Barrister bullying surveyed
Almost two thirds of Victorian barristers report experiencing judicial bullying in the courtroom.
Barristers responded to the wellbeing survey with statements like “judicial bullying, especially in long-running cases, is excruciating” and “judicial bullying is alive and well”.
Judges and magistrates were accused of “shouting” and “yelling without good reason”, and exhibiting “patronising”, “sarcastic” and “arrogant”.
“Eye-rolls and inappropriate comments from the bench” were reported, as was “yelling and being spoken to like a child”, “rude and unnecessarily and unjudicial personal comments from the bench”, “[being] treated as if I was the accused”, “harassment, verbal abuse, emotional abuse”.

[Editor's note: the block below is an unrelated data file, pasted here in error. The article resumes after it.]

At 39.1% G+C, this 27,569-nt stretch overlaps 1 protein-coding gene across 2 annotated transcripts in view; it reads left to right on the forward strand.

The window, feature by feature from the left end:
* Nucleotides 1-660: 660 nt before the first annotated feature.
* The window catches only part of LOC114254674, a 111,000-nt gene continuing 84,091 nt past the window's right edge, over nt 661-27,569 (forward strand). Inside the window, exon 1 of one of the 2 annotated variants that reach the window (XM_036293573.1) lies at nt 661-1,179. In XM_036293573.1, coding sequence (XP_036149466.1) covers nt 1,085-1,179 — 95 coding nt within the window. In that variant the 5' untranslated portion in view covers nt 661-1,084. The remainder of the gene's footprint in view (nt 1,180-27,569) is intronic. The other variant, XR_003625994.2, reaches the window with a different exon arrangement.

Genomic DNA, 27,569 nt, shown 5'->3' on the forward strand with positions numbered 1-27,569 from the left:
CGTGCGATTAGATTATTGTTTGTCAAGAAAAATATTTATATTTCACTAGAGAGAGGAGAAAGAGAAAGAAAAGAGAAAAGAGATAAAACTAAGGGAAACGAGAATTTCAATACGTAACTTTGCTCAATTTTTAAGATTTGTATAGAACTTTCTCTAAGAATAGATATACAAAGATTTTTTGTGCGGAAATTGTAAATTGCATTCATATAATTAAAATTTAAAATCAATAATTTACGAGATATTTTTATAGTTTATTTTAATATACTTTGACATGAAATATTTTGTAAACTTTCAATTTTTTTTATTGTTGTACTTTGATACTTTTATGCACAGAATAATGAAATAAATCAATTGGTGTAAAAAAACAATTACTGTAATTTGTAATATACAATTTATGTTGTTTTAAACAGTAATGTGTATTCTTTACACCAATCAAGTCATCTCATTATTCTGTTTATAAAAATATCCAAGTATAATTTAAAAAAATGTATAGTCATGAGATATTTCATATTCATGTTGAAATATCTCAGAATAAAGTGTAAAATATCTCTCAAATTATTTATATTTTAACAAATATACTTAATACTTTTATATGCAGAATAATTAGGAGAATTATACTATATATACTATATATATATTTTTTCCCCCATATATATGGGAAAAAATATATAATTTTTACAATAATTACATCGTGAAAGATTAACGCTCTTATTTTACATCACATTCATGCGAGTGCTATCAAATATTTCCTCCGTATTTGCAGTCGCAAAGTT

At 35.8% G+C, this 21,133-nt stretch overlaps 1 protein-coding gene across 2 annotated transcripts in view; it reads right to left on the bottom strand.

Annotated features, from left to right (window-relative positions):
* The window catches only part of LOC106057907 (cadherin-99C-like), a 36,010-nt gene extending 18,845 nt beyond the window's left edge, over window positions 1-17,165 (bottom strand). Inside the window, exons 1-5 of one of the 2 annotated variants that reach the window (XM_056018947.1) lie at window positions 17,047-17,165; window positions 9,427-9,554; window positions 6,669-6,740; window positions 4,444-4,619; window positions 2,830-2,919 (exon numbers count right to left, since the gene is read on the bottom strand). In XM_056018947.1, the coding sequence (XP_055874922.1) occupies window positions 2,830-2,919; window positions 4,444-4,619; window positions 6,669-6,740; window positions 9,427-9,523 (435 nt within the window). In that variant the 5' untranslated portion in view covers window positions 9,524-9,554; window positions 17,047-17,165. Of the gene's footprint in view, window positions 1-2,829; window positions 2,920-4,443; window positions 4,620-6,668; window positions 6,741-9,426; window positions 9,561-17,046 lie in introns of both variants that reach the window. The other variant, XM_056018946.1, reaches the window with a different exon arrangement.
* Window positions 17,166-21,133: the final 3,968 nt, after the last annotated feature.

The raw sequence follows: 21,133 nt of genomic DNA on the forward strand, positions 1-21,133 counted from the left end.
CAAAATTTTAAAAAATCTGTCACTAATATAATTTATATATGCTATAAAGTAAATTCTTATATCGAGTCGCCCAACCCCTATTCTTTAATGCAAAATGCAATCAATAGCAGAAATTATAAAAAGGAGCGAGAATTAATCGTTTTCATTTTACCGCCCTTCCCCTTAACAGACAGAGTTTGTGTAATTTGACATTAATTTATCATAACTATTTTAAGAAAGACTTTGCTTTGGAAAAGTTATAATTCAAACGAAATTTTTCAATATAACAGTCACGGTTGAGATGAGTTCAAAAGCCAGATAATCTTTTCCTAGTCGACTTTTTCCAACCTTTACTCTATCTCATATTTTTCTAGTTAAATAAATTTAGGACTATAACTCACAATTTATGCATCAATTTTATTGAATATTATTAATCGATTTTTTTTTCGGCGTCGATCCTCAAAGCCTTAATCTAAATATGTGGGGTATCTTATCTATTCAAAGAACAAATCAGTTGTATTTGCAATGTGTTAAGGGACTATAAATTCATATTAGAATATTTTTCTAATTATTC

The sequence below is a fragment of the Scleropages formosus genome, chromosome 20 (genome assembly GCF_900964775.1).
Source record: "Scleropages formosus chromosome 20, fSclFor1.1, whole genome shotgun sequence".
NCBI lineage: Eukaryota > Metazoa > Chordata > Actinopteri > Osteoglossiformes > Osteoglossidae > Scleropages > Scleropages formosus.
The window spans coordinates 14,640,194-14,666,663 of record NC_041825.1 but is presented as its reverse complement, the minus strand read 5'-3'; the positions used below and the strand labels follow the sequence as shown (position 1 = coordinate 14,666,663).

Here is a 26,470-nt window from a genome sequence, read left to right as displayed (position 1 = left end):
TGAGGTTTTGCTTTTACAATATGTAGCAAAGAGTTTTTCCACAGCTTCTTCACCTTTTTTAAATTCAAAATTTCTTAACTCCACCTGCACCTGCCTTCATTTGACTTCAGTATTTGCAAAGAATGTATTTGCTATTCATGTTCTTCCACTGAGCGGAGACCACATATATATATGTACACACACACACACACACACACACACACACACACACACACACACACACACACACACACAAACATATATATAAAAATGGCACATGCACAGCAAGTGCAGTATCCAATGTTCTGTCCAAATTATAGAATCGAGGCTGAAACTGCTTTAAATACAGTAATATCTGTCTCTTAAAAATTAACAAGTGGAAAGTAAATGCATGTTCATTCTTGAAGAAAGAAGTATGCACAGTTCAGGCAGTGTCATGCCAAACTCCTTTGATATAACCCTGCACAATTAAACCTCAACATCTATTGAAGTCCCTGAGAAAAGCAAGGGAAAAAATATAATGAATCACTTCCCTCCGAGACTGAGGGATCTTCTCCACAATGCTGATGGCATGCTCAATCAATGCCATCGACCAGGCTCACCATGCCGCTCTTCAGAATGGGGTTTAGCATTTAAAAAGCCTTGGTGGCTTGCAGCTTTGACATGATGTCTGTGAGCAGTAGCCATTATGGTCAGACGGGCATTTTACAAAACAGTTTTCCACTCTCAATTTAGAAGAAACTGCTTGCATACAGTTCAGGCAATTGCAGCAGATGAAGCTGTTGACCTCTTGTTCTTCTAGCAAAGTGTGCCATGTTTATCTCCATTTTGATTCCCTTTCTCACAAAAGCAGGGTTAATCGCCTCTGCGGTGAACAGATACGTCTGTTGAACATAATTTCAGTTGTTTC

A total of 59 per cent of Victorian barristers who responded to the survey said they had experienced denigration and bullying from judges or magistrates.
Victoria's Chief Justice of the Supreme Court Anne Ferguson issued a statement saying courts were no different to other workplaces.
“Robust and vigorous legal debate is common in the courtroom, but judges across all jurisdictions must always be mindful to treat people with respect and dignity,” she said.
“Bullying, discrimination and harassment will not be tolerated in our courts.”
Justice Ferguson says she is working with the president of the Victorian Bar to develop a protocol for barristers that would allow them directly raise any concerns with her.